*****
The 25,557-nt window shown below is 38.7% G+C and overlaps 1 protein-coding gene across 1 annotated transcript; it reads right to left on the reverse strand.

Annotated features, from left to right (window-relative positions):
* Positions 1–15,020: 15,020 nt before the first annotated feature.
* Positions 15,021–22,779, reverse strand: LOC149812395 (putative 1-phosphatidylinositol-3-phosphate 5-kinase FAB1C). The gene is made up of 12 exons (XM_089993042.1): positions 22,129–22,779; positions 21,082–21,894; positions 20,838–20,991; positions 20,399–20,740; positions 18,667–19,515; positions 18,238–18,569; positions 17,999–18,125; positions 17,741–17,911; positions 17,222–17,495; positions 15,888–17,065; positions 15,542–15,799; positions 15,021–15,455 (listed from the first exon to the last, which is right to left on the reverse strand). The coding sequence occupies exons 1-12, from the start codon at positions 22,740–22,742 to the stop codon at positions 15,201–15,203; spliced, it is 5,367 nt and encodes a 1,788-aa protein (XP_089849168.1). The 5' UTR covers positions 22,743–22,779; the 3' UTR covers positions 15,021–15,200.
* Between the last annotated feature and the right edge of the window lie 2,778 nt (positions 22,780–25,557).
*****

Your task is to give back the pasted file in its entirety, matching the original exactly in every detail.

The 25,557-nt window shown below is 38.7% G+C and overlaps 1 protein-coding gene across 1 annotated transcript; it reads right to left on the reverse strand.

Annotated features, from left to right (window-relative positions):
* Positions 1–15,020: 15,020 nt before the first annotated feature.
* Positions 15,021–22,779, reverse strand: LOC149812395 (putative 1-phosphatidylinositol-3-phosphate 5-kinase FAB1C). The gene is made up of 12 exons (XM_089993042.1): positions 22,129–22,779; positions 21,082–21,894; positions 20,838–20,991; positions 20,399–20,740; positions 18,667–19,515; positions 18,238–18,569; positions 17,999–18,125; positions 17,741–17,911; positions 17,222–17,495; positions 15,888–17,065; positions 15,542–15,799; positions 15,021–15,455 (listed from the first exon to the last, which is right to left on the reverse strand). The coding sequence occupies exons 1-12, from the start codon at positions 22,740–22,742 to the stop codon at positions 15,201–15,203; spliced, it is 5,367 nt and encodes a 1,788-aa protein (XP_089849168.1). The 5' UTR covers positions 22,743–22,779; the 3' UTR covers positions 15,021–15,200.
* Between the last annotated feature and the right edge of the window lie 2,778 nt (positions 22,780–25,557).